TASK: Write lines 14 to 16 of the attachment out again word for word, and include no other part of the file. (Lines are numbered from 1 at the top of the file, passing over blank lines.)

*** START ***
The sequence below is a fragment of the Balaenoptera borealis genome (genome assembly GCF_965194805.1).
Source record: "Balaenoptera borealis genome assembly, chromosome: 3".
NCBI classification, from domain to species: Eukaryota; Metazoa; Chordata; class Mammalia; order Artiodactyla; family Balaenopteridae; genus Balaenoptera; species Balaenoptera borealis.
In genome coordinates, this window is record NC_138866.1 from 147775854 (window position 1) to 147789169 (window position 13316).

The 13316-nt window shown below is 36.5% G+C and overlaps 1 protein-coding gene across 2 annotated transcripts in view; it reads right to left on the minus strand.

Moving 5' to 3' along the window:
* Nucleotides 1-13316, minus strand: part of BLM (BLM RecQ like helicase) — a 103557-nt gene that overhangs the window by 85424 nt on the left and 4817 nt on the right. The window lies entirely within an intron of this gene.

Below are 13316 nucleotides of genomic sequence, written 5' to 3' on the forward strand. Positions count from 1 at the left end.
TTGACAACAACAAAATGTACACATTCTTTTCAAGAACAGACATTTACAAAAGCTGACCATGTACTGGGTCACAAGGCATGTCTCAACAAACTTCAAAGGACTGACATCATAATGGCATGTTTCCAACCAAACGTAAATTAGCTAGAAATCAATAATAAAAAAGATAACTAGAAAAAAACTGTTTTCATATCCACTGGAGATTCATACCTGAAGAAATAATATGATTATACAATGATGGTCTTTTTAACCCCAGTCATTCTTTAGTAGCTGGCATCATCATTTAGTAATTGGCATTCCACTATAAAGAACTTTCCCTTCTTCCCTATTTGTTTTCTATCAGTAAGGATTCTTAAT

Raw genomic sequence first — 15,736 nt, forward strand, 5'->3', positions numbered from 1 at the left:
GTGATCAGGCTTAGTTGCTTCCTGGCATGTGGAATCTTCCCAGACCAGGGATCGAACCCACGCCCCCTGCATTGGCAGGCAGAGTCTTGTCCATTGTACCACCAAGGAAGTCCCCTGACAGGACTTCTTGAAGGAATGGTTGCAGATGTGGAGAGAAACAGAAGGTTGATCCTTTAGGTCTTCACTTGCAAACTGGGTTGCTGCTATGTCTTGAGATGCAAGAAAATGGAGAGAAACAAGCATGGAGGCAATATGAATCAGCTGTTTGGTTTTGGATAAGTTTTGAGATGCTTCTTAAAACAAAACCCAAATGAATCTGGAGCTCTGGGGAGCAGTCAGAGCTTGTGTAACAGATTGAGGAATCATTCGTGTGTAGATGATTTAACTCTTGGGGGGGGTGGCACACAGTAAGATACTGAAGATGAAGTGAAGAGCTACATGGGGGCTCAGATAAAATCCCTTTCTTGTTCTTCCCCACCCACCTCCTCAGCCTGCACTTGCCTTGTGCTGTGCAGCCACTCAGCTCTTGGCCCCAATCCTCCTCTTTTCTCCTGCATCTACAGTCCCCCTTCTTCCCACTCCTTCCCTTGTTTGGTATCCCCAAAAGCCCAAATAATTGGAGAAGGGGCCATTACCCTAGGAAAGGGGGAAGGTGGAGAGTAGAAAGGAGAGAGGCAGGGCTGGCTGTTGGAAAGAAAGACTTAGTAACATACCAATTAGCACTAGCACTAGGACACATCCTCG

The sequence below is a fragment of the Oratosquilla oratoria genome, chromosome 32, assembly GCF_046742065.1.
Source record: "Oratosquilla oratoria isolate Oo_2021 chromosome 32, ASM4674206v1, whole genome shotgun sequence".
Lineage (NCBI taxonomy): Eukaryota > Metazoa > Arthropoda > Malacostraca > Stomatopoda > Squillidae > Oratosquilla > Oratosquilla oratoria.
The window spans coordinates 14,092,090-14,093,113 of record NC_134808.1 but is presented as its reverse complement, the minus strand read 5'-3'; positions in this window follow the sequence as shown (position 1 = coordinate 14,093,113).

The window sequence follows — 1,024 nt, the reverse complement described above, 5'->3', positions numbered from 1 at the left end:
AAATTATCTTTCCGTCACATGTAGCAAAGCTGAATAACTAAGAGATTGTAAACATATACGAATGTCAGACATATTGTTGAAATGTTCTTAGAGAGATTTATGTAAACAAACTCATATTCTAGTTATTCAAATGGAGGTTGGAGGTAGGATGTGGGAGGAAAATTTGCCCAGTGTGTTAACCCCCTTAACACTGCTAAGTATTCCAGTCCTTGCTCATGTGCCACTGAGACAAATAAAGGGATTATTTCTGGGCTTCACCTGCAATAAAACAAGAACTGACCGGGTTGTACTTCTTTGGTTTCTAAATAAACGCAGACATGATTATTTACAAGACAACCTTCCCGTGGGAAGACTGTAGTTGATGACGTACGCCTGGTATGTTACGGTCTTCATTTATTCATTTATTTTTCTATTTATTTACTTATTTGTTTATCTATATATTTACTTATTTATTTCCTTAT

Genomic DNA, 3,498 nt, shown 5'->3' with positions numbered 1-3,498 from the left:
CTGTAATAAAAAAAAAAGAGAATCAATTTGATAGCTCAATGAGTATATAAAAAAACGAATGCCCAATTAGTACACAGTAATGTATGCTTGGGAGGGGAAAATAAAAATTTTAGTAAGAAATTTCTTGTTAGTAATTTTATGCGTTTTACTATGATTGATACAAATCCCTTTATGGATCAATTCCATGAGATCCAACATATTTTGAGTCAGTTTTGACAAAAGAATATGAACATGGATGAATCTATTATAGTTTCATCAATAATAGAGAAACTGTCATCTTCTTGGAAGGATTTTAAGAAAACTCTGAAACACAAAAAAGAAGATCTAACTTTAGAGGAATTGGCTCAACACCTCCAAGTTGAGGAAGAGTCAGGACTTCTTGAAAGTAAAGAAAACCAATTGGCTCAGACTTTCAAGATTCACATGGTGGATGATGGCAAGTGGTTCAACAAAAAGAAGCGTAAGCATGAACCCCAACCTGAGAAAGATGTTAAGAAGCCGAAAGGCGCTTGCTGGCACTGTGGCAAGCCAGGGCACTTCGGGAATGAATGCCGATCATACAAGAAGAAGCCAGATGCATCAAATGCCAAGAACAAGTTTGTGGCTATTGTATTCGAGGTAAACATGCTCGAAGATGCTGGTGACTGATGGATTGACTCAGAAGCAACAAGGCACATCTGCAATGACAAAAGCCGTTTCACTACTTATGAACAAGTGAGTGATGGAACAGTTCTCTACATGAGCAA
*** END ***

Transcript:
Lineage (NCBI taxonomy): Eukaryota > Metazoa > Arthropoda > Malacostraca > Stomatopoda > Squillidae > Oratosquilla > Oratosquilla oratoria.
The window spans coordinates 14,092,090-14,093,113 of record NC_134808.1 but is presented as its reverse complement, the minus strand read 5'-3'; positions in this window follow the sequence as shown (position 1 = coordinate 14,093,113).

The window sequence follows — 1,024 nt, the reverse complement described above, 5'->3', positions numbered from 1 at the left end: